regarding Plaintiff’s capabilities, medical condition, and restrictions, Dr.
Mohamedahmed failed to explain the medical rationale to support the above-listed
restrictions. HA 212-14. The doctor also confirmed on May 5, 2015 that Plaintiff
was occasionally able to lift/carry up to five pounds. HA 212.
To determine Plaintiff’s employability, Defendant commissioned an
Employability Analysis Report on May 8, 2015. HA 240. The results of the Report
were generated by cross-referencing Plaintiff’s functional capabilities, education,
and work history with nearly 13,000 occupations as classified by the U.S.
Department of Labor, using the Occupational Access System (“OASYS”) job
matching system. The OASYS search, adjusted to match Plaintiff’s functional
capabilities per her doctor’s opinions, returned two occupations that best suited
Plaintiff’s training and experience. HA 241. Although one occupation was
eliminated, the other, surveillance-system monitor, qualified as a viable
employment match that fit Plaintiff’s needs. A surveillance-system monitor is an
entry-level position that requires no extensive training, no prior experience, “and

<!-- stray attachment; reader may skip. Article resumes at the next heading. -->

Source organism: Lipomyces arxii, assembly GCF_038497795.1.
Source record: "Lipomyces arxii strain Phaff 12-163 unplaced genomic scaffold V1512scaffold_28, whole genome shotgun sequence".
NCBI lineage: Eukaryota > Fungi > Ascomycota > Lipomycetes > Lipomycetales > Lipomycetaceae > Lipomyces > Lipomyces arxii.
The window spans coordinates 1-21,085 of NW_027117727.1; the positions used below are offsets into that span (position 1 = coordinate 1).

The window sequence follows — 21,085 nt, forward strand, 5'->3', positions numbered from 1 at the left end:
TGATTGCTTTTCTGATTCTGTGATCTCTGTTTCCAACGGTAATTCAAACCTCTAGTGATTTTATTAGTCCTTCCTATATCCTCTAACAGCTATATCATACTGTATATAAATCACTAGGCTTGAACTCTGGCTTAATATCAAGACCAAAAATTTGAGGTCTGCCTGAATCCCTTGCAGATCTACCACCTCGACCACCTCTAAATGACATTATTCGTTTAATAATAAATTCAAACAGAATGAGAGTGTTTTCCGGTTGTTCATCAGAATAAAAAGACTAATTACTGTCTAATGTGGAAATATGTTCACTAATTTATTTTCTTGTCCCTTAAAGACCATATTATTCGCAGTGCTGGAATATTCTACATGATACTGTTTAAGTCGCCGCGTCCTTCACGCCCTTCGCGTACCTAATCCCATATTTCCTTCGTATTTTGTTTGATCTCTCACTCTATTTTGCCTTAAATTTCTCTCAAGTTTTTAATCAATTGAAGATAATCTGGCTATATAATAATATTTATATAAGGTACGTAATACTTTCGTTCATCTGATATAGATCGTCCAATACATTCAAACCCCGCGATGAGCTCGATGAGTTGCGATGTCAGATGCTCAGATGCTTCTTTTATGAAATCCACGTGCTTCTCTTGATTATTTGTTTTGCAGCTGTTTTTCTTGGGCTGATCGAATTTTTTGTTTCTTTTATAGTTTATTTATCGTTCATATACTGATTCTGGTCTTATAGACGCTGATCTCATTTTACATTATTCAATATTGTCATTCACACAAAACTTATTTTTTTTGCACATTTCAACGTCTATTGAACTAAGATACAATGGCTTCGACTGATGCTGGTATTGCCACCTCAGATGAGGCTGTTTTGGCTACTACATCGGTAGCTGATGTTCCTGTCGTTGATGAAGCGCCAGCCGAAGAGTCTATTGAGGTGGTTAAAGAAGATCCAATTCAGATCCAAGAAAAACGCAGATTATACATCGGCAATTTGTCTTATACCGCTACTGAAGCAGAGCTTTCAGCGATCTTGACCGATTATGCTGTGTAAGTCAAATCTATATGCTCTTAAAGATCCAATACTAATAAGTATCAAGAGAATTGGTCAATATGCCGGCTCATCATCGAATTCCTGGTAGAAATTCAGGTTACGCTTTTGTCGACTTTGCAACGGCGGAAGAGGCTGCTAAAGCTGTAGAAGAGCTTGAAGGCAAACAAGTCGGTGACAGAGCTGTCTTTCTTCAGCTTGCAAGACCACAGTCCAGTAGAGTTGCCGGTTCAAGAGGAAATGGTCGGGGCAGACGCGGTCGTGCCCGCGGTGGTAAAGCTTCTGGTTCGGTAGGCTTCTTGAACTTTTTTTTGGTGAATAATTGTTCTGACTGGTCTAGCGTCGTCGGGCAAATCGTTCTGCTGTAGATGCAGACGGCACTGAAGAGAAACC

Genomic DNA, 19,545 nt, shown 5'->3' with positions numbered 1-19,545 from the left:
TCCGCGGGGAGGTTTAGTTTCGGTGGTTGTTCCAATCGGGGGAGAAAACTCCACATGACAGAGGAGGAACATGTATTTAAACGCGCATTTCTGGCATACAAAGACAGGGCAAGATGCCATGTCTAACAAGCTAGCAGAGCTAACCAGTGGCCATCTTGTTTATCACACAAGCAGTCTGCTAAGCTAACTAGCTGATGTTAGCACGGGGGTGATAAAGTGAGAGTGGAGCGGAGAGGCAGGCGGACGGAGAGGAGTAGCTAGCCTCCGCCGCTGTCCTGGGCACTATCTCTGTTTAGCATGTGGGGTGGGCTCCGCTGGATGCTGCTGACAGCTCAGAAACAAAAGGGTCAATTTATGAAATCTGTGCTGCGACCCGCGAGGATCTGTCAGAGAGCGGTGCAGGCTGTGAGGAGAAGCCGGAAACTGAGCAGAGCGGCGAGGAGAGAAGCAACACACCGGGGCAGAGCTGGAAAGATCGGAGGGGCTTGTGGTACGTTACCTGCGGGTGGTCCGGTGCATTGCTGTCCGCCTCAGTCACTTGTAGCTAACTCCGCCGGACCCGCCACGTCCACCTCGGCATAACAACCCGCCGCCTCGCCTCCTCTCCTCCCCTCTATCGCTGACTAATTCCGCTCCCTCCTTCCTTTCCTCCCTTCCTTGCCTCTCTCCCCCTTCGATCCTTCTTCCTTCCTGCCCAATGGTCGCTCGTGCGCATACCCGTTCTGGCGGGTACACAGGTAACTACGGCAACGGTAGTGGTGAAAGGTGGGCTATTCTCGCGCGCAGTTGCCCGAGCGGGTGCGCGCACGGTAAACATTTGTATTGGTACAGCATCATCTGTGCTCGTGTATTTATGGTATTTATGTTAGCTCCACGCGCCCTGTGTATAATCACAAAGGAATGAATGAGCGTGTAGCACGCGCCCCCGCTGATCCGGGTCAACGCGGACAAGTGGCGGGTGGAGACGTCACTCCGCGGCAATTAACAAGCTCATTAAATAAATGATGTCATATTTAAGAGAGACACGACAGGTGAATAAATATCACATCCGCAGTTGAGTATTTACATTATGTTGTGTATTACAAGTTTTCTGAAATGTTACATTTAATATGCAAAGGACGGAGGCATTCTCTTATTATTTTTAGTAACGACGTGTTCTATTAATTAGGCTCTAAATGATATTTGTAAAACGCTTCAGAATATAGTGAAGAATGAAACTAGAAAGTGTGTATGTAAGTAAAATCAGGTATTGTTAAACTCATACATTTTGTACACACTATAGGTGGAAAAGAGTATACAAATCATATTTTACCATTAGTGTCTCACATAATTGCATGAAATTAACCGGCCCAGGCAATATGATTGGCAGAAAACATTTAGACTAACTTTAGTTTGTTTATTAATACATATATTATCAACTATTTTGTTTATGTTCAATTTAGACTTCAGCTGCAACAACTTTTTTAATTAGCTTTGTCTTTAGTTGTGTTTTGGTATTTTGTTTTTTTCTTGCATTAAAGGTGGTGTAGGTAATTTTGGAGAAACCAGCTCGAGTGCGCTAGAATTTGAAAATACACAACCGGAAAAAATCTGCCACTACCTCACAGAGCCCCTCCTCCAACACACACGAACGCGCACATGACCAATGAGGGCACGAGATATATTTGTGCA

can be performed with short term on the job training.” HA 242. It is not a
physically demanding position and the functions of the job fit Plaintiff’s abilities
and limitations. Plaintiff would earn approximately $1,563.29 per month, which
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exceeds the “Any Occupation” definition’s $1,459.29 monthly requirement. HA
After a review of the available administrative record, Defendant determined
that Toro was not prevented from performing the essential duties of any
occupation. Accordingly, she no longer qualified as Disabled under an “Any
Occupation” standard, and LTD Benefits were no longer payable. HA 89. In
making its determination, Defendant gave particular consideration to the following
Dr. Mohamedahmed’s January 2015 Attending Physician’s Statement;
Dr. Mohamedahmed’s May 2015 explanation of Plaintiff’s
Dr. Mohamedahmed’s office notes from August 2014 through January
Plaintiff’s January 2015 Work and Educational History form; and
The May 2015 Employability Analysis Report.
The appeal process and independent physician review
Plaintiff, through counsel, appealed Defendant’s denial of LTD benefits on
November 17, 2015. HA 236. Plaintiff’s counsel provided to Defendant an August